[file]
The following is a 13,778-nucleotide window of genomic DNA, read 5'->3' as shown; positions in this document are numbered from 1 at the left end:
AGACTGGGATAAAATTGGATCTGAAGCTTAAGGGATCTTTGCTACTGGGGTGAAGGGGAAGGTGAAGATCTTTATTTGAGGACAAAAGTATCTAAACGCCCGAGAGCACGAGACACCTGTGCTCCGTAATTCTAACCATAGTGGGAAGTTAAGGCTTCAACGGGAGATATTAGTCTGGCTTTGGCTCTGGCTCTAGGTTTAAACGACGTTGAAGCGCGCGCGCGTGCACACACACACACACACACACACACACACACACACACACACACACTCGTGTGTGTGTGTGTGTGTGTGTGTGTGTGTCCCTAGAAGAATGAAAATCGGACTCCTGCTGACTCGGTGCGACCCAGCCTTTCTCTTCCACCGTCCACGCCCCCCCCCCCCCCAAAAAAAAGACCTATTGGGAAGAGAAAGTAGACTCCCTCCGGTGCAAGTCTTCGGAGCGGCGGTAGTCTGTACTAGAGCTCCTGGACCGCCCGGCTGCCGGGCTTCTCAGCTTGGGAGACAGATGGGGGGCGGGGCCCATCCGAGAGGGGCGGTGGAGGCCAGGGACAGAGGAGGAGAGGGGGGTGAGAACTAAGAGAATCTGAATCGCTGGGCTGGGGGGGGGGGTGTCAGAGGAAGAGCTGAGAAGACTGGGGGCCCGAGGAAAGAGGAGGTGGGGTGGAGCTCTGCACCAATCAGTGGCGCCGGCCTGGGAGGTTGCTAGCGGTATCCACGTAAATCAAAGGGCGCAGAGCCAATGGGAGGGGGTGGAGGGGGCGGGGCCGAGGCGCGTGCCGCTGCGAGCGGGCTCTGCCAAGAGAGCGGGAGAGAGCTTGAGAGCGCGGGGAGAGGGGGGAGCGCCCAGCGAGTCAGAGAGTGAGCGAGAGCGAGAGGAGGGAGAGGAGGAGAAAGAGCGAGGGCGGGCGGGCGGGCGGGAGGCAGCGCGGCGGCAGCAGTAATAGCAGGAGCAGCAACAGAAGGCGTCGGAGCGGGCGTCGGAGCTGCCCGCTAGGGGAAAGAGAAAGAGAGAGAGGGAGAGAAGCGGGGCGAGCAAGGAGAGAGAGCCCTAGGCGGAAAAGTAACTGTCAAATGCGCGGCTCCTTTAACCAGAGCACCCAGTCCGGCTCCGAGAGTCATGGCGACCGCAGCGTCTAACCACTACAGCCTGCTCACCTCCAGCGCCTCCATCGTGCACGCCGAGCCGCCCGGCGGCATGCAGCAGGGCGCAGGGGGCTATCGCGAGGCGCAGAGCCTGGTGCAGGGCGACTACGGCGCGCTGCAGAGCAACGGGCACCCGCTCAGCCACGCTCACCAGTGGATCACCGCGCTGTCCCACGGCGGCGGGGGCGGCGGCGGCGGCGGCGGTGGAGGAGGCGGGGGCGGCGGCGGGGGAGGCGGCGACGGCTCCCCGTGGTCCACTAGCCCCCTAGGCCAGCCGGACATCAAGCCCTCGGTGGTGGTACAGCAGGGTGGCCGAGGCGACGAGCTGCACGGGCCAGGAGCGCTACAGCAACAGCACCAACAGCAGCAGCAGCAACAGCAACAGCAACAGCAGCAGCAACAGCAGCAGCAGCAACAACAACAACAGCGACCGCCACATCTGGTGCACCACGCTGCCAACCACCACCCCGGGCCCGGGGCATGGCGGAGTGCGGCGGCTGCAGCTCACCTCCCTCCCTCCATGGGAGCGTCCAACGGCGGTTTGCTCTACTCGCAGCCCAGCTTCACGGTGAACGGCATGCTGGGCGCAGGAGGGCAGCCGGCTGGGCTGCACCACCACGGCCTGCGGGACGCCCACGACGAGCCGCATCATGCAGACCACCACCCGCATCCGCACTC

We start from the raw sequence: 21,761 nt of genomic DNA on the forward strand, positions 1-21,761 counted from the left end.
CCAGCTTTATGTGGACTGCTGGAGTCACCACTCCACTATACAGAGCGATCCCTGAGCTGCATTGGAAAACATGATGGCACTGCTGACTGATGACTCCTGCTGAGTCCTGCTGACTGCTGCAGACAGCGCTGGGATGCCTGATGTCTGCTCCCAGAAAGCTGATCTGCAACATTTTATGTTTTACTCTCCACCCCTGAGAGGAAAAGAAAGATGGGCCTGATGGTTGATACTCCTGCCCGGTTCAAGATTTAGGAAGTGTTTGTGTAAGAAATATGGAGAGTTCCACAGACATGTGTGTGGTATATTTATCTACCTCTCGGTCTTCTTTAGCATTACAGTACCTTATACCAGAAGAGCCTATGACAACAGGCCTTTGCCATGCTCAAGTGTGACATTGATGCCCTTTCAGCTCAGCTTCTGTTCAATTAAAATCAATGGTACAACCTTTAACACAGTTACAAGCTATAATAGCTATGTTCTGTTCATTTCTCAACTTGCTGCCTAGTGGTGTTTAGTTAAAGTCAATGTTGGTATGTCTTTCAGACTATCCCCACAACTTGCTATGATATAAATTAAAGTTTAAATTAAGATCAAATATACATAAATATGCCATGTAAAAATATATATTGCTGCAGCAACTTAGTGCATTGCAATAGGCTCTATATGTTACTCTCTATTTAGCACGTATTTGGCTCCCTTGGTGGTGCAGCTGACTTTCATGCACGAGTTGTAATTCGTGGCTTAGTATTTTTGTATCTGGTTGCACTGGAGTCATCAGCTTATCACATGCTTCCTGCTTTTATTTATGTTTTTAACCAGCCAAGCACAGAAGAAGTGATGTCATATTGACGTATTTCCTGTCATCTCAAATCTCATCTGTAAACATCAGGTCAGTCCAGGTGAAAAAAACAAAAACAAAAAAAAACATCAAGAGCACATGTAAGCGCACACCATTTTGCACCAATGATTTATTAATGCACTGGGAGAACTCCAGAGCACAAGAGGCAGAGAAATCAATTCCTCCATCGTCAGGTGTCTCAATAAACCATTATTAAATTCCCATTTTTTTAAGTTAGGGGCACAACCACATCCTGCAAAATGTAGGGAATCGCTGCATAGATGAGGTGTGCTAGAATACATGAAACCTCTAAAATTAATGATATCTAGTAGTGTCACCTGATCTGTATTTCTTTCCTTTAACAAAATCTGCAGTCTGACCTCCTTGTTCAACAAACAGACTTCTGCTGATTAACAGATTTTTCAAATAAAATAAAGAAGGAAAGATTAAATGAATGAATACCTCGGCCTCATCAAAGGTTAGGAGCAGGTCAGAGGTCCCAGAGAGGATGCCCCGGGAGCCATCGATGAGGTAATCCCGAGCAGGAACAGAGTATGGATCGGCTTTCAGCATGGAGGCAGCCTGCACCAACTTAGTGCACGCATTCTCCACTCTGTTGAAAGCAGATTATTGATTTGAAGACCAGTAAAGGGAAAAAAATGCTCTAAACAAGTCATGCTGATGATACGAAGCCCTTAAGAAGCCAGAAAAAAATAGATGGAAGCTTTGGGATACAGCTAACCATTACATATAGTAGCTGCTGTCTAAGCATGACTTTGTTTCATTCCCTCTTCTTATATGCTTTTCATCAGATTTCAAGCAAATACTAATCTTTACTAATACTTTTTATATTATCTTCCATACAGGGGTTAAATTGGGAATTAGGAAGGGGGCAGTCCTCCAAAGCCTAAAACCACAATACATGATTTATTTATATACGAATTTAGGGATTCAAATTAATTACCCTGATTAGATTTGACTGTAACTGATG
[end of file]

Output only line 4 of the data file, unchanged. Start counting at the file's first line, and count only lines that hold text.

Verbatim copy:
CCAGCTTTATGTGGACTGCTGGAGTCACCACTCCACTATACAGAGCGATCCCTGAGCTGCATTGGAAAACATGATGGCACTGCTGACTGATGACTCCTGCTGAGTCCTGCTGACTGCTGCAGACAGCGCTGGGATGCCTGATGTCTGCTCCCAGAAAGCTGATCTGCAACATTTTATGTTTTACTCTCCACCCCTGAGAGGAAAAGAAAGATGGGCCTGATGGTTGATACTCCTGCCCGGTTCAAGATTTAGGAAGTGTTTGTGTAAGAAATATGGAGAGTTCCACAGACATGTGTGTGGTATATTTATCTACCTCTCGGTCTTCTTTAGCATTACAGTACCTTATACCAGAAGAGCCTATGACAACAGGCCTTTGCCATGCTCAAGTGTGACATTGATGCCCTTTCAGCTCAGCTTCTGTTCAATTAAAATCAATGGTACAACCTTTAACACAGTTACAAGCTATAATAGCTATGTTCTGTTCATTTCTCAACTTGCTGCCTAGTGGTGTTTAGTTAAAGTCAATGTTGGTATGTCTTTCAGACTATCCCCACAACTTGCTATGATATAAATTAAAGTTTAAATTAAGATCAAATATACATAAATATGCCATGTAAAAATATATATTGCTGCAGCAACTTAGTGCATTGCAATAGGCTCTATATGTTACTCTCTATTTAGCACGTATTTGGCTCCCTTGGTGGTGCAGCTGACTTTCATGCACGAGTTGTAATTCGTGGCTTAGTATTTTTGTATCTGGTTGCACTGGAGTCATCAGCTTATCACATGCTTCCTGCTTTTATTTATGTTTTTAACCAGCCAAGCACAGAAGAAGTGATGTCATATTGACGTATTTCCTGTCATCTCAAATCTCATCTGTAAACATCAGGTCAGTCCAGGTGAAAAAAACAAAAACAAAAAAAAACATCAAGAGCACATGTAAGCGCACACCATTTTGCACCAATGATTTATTAATGCACTGGGAGAACTCCAGAGCACAAGAGGCAGAGAAATCAATTCCTCCATCGTCAGGTGTCTCAATAAACCATTATTAAATTCCCATTTTTTTAAGTTAGGGGCACAACCACATCCTGCAAAATGTAGGGAATCGCTGCATAGATGAGGTGTGCTAGAATACATGAAACCTCTAAAATTAATGATATCTAGTAGTGTCACCTGATCTGTATTTCTTTCCTTTAACAAAATCTGCAGTCTGACCTCCTTGTTCAACAAACAGACTTCTGCTGATTAACAGATTTTTCAAATAAAATAAAGAAGGAAAGATTAAATGAATGAATACCTCGGCCTCATCAAAGGTTAGGAGCAGGTCAGAGGTCCCAGAGAGGATGCCCCGGGAGCCATCGATGAGGTAATCCCGAGCAGGAACAGAGTATGGATCGGCTTTCAGCATGGAGGCAGCCTGCACCAACTTAGTGCACGCATTCTCCACTCTGTTGAAAGCAGATTATTGATTTGAAGACCAGTAAAGGGAAAAAAATGCTCTAAACAAGTCATGCTGATGATACGAAGCCCTTAAGAAGCCAGAAAAAAATAGATGGAAGCTTTGGGATACAGCTAACCATTACATATAGTAGCTGCTGTCTAAGCATGACTTTGTTTCATTCCCTCTTCTTATATGCTTTTCATCAGATTTCAAGCAAATACTAATCTTTACTAATACTTTTTATATTATCTTCCATACAGGGGTTAAATTGGGAATTAGGAAGGGGGCAGTCCTCCAAAGCCTAAAACCACAATACATGATTTATTTATATACGAATTTAGGGATTCAAATTAATTACCCTGATTAGATTTGACTGTAACTGATG